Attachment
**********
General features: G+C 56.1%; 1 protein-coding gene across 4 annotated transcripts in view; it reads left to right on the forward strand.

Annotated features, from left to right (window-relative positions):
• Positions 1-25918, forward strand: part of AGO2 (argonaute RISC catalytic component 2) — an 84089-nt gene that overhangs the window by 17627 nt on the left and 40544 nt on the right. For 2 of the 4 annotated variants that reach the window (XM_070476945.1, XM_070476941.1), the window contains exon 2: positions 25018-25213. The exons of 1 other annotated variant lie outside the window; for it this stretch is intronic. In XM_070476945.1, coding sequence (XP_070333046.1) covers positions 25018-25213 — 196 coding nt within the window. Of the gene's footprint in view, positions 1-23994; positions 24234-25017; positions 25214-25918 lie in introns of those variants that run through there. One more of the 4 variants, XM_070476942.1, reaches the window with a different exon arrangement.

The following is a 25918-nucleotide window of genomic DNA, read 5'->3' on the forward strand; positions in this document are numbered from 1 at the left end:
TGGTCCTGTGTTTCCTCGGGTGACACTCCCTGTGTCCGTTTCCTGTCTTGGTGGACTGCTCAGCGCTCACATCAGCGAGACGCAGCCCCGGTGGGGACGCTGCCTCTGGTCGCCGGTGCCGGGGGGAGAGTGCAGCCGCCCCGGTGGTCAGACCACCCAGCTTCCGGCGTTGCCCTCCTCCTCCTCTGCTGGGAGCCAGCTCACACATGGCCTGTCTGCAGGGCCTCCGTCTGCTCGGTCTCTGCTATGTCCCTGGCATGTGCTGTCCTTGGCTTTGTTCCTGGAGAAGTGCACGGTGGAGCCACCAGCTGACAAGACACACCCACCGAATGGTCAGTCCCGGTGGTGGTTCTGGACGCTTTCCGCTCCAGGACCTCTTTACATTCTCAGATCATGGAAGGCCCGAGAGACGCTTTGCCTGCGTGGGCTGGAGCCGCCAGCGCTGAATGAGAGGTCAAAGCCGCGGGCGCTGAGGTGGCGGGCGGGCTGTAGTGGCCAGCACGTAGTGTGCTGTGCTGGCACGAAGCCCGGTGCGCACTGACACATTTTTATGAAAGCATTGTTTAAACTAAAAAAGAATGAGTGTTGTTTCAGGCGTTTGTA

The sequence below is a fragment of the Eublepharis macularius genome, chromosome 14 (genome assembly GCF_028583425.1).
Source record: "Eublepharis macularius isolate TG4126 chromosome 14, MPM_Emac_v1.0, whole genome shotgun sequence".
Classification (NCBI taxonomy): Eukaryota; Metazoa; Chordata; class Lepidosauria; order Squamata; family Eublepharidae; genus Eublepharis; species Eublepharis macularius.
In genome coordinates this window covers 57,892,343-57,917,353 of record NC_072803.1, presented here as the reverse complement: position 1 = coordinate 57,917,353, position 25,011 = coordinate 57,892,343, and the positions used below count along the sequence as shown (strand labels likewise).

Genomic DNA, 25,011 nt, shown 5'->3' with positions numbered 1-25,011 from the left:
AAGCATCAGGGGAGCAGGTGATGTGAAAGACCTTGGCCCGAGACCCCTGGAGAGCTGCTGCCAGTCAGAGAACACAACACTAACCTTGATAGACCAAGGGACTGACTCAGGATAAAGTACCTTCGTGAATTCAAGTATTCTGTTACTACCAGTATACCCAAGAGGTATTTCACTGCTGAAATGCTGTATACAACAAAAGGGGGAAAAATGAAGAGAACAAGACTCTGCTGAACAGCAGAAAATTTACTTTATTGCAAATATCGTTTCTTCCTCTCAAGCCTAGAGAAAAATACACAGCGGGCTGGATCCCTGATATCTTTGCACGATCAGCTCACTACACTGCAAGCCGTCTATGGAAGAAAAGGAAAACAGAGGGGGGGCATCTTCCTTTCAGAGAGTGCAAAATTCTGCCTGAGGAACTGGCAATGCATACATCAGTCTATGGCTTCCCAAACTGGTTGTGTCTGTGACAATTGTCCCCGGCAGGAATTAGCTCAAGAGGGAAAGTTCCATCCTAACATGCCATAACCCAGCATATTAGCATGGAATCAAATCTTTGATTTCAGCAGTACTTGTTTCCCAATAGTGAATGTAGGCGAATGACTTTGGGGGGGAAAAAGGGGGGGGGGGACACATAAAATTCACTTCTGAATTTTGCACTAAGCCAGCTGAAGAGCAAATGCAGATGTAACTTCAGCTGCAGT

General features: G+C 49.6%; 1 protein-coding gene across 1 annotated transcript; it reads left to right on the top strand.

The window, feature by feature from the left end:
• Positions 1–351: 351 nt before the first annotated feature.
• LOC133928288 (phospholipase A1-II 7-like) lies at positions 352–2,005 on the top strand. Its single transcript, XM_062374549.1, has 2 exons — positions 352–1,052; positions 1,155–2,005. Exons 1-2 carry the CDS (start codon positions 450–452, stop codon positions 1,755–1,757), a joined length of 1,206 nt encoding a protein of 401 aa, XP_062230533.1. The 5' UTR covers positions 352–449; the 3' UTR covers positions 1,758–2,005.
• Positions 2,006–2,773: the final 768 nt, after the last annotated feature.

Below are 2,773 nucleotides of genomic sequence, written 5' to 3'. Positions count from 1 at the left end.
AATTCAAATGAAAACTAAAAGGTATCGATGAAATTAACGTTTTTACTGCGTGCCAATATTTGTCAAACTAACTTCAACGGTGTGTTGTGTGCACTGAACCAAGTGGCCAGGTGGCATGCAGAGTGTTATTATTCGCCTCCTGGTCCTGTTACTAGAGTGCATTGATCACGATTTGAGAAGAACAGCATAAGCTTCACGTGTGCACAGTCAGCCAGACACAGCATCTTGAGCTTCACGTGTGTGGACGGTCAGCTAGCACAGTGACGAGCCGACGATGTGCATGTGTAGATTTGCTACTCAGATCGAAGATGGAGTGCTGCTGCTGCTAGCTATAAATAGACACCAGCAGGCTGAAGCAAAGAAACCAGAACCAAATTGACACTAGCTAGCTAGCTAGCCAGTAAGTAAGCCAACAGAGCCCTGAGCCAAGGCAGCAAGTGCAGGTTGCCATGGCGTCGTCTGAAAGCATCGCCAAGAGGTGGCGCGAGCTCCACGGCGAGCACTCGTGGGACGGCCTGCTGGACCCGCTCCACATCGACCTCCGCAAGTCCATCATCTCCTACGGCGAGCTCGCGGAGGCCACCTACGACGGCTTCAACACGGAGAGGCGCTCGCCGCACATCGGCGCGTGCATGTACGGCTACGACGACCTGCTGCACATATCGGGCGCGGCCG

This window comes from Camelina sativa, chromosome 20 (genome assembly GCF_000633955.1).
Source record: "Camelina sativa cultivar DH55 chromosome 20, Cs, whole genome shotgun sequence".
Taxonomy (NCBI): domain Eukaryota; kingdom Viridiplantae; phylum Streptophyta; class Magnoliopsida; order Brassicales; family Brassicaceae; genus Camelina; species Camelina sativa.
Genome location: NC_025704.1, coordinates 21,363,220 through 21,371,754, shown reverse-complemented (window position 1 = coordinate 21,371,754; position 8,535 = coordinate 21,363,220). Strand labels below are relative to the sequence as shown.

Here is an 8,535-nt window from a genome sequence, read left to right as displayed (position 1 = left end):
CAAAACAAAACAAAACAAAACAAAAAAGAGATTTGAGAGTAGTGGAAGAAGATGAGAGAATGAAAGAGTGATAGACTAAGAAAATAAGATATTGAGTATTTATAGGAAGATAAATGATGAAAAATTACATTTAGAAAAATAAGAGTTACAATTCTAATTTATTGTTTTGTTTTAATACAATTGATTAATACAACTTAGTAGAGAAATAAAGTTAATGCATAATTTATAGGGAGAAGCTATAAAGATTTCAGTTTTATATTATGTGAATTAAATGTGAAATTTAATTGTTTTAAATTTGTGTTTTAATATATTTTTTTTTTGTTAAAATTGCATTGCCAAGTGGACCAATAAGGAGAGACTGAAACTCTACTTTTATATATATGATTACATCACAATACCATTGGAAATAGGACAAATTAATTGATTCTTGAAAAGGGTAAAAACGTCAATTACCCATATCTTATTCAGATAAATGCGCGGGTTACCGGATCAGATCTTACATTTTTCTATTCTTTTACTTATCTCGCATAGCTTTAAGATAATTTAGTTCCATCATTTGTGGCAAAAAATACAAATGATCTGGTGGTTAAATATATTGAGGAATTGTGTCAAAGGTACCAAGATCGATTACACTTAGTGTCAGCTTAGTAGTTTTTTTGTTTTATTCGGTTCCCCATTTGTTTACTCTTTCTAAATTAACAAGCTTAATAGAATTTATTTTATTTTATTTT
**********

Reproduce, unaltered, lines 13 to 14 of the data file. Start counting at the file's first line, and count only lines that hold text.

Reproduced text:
The window, feature by feature from the left end:
• Positions 1–351: 351 nt before the first annotated feature.